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Money for nothin’ and pay for what you watch?


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After nearly four decades of introduction of TV in Sri Lanka we still continue to enjoy watching free TV frequencies, compared to our other South Asian counterparts, where Pay TV has become a bigger norm and way of life.

There are many advantages as well as many disadvantages in both these forms of so called medium of edutainment.

One can argue that Free TV would be more unbiased, authenticated, truthful and so on; however there is a cost attached to developing the content and broadcasting it, so the investor behind it is looking for some means of return on investment and not only for the ‘fame’ he or she gains by owning it. The main revenue streams are advertising, sponsorships and content re-broadcasting. With growing competition in there are many other ways of brand communications which are mushrooming. 

Therefore in order to be competitive the broadcasters have few choices, either to reduce unit cost of advertising or to disproportionately increase the quantity of advertisements/sponsorships or to compromise on the quality of the content. All these factors will definitely drive away the audiences to other mediums.

There emerges the Pay TV concept – you practically pay only for whatever you prefer, when, where and how long you want to watch. Some also give you a glimpse of what to expect and Pay-as-You go, isn’t it cool?, so from the broadcaster’s point of view with the right kind of pre promotion the risk is minimised and content developed based on the current and anticipated future trends of the audiences. This phenomenon creates a win-win situation for advertisers/ brands/sponsors/broadcasters/producers who could co-create edutainment platforms that suit your intended audiences.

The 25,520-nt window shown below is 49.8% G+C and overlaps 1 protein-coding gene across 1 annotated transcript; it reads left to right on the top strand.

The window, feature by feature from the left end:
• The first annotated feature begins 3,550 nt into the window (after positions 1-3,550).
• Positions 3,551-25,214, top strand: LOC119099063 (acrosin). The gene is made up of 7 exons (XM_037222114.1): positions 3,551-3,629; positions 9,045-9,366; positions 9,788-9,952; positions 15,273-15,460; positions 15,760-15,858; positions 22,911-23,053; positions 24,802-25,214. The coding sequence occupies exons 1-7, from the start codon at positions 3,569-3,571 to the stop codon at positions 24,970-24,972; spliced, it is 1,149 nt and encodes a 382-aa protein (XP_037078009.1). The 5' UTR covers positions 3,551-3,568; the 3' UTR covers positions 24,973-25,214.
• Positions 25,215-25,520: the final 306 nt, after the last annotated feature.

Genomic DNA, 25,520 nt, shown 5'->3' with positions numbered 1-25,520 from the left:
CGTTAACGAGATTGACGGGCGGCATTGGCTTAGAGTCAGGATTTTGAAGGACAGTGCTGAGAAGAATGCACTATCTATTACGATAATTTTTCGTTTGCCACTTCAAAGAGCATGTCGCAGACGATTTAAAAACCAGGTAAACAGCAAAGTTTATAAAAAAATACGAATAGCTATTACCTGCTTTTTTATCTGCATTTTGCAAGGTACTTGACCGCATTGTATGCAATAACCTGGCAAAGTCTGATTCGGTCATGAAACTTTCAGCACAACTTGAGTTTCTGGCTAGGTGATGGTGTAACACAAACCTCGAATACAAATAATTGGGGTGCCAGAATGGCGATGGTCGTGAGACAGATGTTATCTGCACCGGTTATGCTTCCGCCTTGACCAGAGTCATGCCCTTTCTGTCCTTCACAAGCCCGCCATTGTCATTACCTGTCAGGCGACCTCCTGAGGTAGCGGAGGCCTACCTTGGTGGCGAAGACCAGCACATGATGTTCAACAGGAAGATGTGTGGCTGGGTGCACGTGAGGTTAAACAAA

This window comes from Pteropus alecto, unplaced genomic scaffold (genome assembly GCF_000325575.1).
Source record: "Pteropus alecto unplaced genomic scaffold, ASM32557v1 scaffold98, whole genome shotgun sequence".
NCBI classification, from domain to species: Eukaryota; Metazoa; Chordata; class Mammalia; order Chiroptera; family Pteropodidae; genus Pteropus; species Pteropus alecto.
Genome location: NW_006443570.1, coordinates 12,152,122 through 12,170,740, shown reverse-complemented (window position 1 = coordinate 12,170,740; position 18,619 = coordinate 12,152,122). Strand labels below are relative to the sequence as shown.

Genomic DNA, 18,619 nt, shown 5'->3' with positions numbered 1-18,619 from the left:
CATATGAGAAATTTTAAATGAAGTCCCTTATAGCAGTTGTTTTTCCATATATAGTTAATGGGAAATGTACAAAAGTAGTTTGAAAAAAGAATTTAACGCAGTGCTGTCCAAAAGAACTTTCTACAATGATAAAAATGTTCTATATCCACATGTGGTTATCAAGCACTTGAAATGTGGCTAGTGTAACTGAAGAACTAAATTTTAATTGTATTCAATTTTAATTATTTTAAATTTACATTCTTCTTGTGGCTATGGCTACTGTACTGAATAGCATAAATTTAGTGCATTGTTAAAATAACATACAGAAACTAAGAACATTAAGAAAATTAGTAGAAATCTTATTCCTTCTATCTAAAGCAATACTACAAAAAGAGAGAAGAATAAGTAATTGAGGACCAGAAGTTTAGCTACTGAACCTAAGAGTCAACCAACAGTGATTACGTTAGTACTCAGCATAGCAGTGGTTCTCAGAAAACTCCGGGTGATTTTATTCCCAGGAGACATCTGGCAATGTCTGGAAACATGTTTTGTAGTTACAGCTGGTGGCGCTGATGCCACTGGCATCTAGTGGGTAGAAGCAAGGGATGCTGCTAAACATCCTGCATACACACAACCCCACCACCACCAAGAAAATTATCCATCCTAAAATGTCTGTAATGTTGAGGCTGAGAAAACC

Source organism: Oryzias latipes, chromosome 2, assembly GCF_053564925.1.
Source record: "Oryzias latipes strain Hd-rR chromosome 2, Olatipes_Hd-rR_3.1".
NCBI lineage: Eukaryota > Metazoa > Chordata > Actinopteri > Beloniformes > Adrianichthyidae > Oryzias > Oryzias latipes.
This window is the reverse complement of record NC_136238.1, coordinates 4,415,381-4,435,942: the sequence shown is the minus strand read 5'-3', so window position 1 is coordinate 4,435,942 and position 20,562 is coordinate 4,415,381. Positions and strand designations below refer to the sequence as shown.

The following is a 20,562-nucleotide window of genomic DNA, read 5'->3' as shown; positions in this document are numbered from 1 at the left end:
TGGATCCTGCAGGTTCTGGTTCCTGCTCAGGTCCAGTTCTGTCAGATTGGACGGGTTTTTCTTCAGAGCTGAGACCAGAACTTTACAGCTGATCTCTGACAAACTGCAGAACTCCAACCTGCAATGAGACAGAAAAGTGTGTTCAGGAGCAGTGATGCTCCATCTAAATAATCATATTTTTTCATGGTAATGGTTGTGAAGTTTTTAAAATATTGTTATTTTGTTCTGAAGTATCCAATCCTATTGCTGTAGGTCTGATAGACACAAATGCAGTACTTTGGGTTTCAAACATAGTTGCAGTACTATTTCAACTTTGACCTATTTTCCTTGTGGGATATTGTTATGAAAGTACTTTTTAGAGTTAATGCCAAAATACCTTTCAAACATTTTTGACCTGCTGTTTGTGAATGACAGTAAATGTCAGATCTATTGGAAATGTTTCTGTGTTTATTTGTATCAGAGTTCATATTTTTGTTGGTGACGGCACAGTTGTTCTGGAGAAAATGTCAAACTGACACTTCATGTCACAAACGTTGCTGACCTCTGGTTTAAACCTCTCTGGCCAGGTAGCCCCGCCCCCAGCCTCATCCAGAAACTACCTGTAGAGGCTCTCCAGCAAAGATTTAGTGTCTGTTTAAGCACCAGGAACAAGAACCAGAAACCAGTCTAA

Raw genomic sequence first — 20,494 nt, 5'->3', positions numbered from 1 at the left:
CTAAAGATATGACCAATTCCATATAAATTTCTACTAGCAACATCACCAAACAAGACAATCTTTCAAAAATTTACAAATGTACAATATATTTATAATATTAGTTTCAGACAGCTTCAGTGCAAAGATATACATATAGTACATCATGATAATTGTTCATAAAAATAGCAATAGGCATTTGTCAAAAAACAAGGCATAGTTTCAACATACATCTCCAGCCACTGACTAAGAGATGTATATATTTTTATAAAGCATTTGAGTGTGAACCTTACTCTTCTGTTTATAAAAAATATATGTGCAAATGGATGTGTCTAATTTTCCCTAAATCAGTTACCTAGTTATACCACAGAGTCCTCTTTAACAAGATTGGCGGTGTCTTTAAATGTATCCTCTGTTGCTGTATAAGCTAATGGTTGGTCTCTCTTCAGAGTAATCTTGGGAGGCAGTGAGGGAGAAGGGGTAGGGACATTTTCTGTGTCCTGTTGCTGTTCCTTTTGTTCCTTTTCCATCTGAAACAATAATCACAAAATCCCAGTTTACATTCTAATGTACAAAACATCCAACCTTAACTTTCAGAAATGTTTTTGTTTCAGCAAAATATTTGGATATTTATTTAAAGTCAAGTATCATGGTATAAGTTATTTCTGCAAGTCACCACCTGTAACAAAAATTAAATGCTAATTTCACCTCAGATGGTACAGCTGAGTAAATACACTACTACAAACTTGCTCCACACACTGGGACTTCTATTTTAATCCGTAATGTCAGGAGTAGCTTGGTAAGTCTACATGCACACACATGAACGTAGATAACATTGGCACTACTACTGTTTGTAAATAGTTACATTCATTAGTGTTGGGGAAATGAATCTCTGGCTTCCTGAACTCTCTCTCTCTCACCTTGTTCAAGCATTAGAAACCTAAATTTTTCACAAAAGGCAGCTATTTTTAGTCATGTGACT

In Sri Lanka Pay TV is taking it slow pace, in the year 2016 Free TV to Pay TV audience ratio stands at 82:18, in absolute terms Pay TV audiences increased by 772k or by 26% whereas Free TV audiences declined by 2% when compared to the year 2015. There are many factors which contributes to this, firstly Sri Lanka had been a predominantly Free TV market, since the first TV launch in 1979 controlled by the government and it took another 15 years to allow the private sector to open up and another 20 years to provide Pay TV licenses. During the first 15 years government milked the advertising industry through managing a duopoly market, where demand over tookthe supply, with advance payment terms, not adhering to a fixed point chart, political agenda taking precedence over marketing and no clear vision of what so ever to counter future technical and marketing challenges.

‘There is a Bright Spot in the every Dark Cloud’ as quoted by Bruce Beresford.

As all we Sri Lankans believe Pay TV will overcome its challenges with –the right product, at the right price, at the right place with the right promotion and combine many other nuggets in order to thrive in the future. We all look forwardtowards an entrepreneur who would like to take this as a positive challenge! 

About the author : Rohith Hettiaratchi, is a seasoned veteran in the field of Communication & Advertising counting over 25 years of experience in the Advertising agencies, Client organisations across South Asian markets. Author could be contacted on email Rohith@mediafactory.org.lk


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